As written by Myrl in her memoir: Melvin was born in this house on his father's birthday, the 31st of October 1919. It was very cold and the snow was about a foot deep. It stayed very cold all winter. Melvin was a healthy baby and got along fine. Grandma Allred came and stayed with us when he was born. Mother and Dad still lived at the old farm and I longed to go back. We spent most of our Sundays there. In 1919 Garth was born, 21 July. He had dark hair and brown eyes and was a great little fellow. Then on the 9th of January 1921 Gerald was born. He had blue eyes and blonde curly hair and had such winning ways. On the 2nd of April 1923 Marie was born, blue eyes and dark hair and so cute. Grandma Allred lived there with the folks then and Marie being the last baby they all enjoyed her so much. Grandma made quilts and rugs and did a lot of hand work. She had her own little house by the side of the folks but ate her meals with them. We only lived about three and a half miles from them but I sure loved to go home and be with them on the farm. In February 1920 we bought 60 acres of the quarter of land that Irvin had, and we moved to a little one roomed house down by the side of Irvin and Edith, and stayed there that summer. Hillman went out to work and Irvin stayed home and put in all the crops for both of us, and then we divided everything even. The crop was all up nice and green when the winds started to blow. It blew so hard and so many days that the crops were either buried with sand or blown out and the air was so full of dust it was hard to see anywhere. Some of the machinery and lots of the fences were buried up too. After about three weeks the wind stopped blowing. Some of the grain came up again and we had fair crops. There were not trees in the country then but ditches were being built that summer and we were all looking forward to having trees and gardens as well as other crops. We would pack up a lunch and get in our buggy's and go to the river for a picnic as that was the only place where there were any trees and water. We picked lots of berries there too. We tied branches on our buggy's to decorate them. We had Snap on our buggy on this side and Clarence had Black Prince on his buggy. The prairie was big and flat with only the telephone lines and fences and a few farm homes to see. We made the best of everything and had lots of good times together. The first home we owned was the fourth house that we had lived in after we were married and is on the sixty acres of land we bought. We moved into it the fall of 1920 and the next spring we planted trees all around, some of which we dug up at the river. The next summer on the 29th of July, 1921, Phyllis was born there. Mother came and stayed with me for a while. Phyllis had blonde hair and blue eyes and was a healthy baby and grew good and was so cute and we loved her so much. The trees grew very fast as we had the irrigation now and could water all we needed to. We had good gardens and lots of flowers and a lawn and Melvin and Phyllis played good together. Melvin always took good care of Phyllis and didn't let her get very far away. When he started to school he had to walk a half a mile alone and he didn't like to go alone very well. After Phyllis started school they didn't make any fuss about going at all. On December 12, 1923 we got on the train and went to Cardston to go to the temple. On December 13, 1923 we went through for the first time and were sealed for time and eternity. Melvin and Phyllis were sealed to us at that time. We stayed over night and came home on the train the next day. We didn't have any cars in those days, but they were very happy days. We worked hard planting our little farm and fixing our house and planting trees and flowers and a garden. Irrigation had just come to us and it was really wonderful to have water, all we could use. This was the first time we could have trees and a lawn around the house and we thought we couldn't get too many trees, so we planted them everywhere and later had to dig some up, but it was good to have lots of shade for the children to play in. Melvin and Phyllis were happy children and played well together. We enjoyed having our family come to visit. We didn't have any electricity so we used the old fashioned lamps to light our home. As the years passed by we were happy in our little farm. In the fall of 1925 Kenneth was born, 22nd of November. Kenneth was born in the old home on Dad's farm. All the family was there and wanted him named Kenneth. Grandma Allred was there too and she wanted him named Park, so we called him Kenneth Park Anderson, and we always liked it. Ken was born on Sunday and the following week the threshers pulled on to our place and threshed our crop. It had rained so much all fall we couldn't get it done any sooner. The following winter was cold and we had lots of sickness. There was measles and mumps and chicken pox and whooping cough around the community. Melvin and Phyllis in school they got them all and so Ken had them when he was so young, but with constant care and watching he got through it all. As spring came and the days turned sunny and warm again, health returned to our family and all was well with us again. In April we bought our first car, a Ford. When Kenneth was nine months old he started walking. He never was satisfied to walk, he always ran and got lots of bumps. We had a cupboard in our kitchen with wide shelves in the bottom and a curtain across the front and Kenneth would crawl up in there and play with all the pans and lids. In the Spring of 1929 section 29 was divided up in to small plots of from 10 to 20 acres, so we bought 15 acres there so we could be closer to school and church. In the fall of 1929 we moved. Ken was four years old when we moved so won't remember much about it. It was an old house so took a lot of fixing, but we were thrilled to have it to work on. We had so many plans for our home and family. Two years later Marlin was born in this house, 8th December 1931. Uncle Marlin Allred from Arizona was staying with us then for a visit so we named Marlin after him. He was so pleased he bought him a whole new outfit of clothes. We enjoyed the new baby and Uncle Marlin stayed for a few weeks and helped me take care of him. Ken was six years old when Marlin was born so we enjoyed having another baby in the home. He was a healthy, happy baby and grew up so fast and when he was three years old Dennis was born, 8th October 1934. So we had two little boys together and we enjoyed them so much. When Dennis was one year old his father became ill with Brights disease and was sick most of the time. So in the fall we went to Arizona and California to see if the warmer climate would help him. We went with my Mother and Dad and Grandma Johnson and Florence and we took Dennis with us. Arvilla and Ivan took care of Melvin and Phyllis and Ken and Marlin. We wanted to take them but there wasn't room. We left on the 14 November 1936. Grandma Johnson stayed with her girls in California and Hillman stayed with some of his relatives to take treatments for his health. The rest of us came home. The winter was so long and lonesome. His health didn't improve and on the 13th of March 1937 he came home a very sick man and passed away on 24th of March 1937. After the funeral I stayed with my mother and dad for almost three weeks and they were so good to all of us and all our friends did so much for us. It was so hard to take care of the children away from home so we went back, heartsick and lonely. The children were so good to help and so we started a new life alone. We were buying our home and land, fifteen acres of land, and we had five horses and two cows and some pigs and so we worked thinning beets and different things until our place was paid for. Melvin was seventeen, Phyllis fifteen, Kenneth twelve, Marlin five and Dennis two and half years. When Dennis and Marlin were small I got them a little wagon and when I went to the store or over to Grandma and Grandpa's I would pull them along in the wagon. We finally sold our horses and cows because we didn't have any pasture for them and it was so hard to get feed for them. One winter Mother and Dad and the ones that were home then, came over and stayed with me because I was so lonely. When I think of it now I guess it was hard for them to leave their home to come, but I really enjoyed it. Phyllis and my sister Marie went to school together and enjoyed the winter together. Mother had a heart attack and was very sick. There was no hospital in Taber then, so we took her to Lethbridge. She got better but always had to be so careful after that or it would come back again. They moved back home in the spring and the next winter they went to Arizona and stayed for a couple of months, which they enjoyed very much.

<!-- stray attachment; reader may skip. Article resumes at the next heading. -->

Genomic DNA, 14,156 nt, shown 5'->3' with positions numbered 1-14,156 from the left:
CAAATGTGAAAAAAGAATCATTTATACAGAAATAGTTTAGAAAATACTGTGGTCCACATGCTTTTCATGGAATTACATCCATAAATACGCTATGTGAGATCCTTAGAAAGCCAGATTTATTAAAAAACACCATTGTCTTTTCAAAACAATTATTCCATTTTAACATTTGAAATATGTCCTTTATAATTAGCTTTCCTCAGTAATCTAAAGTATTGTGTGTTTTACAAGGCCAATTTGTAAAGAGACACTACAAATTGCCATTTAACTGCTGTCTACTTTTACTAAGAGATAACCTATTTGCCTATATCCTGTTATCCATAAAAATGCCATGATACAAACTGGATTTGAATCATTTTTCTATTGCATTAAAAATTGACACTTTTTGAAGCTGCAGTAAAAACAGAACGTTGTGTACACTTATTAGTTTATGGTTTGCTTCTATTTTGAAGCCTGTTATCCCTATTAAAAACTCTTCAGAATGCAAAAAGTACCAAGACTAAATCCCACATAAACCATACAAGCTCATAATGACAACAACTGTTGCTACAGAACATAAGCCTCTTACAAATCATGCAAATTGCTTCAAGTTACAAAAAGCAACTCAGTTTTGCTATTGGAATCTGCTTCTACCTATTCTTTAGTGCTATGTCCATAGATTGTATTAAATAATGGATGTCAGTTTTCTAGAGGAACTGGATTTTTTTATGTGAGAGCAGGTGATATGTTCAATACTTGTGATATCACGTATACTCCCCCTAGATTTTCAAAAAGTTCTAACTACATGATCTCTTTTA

Phyllis and Alma Baker Marriage and Children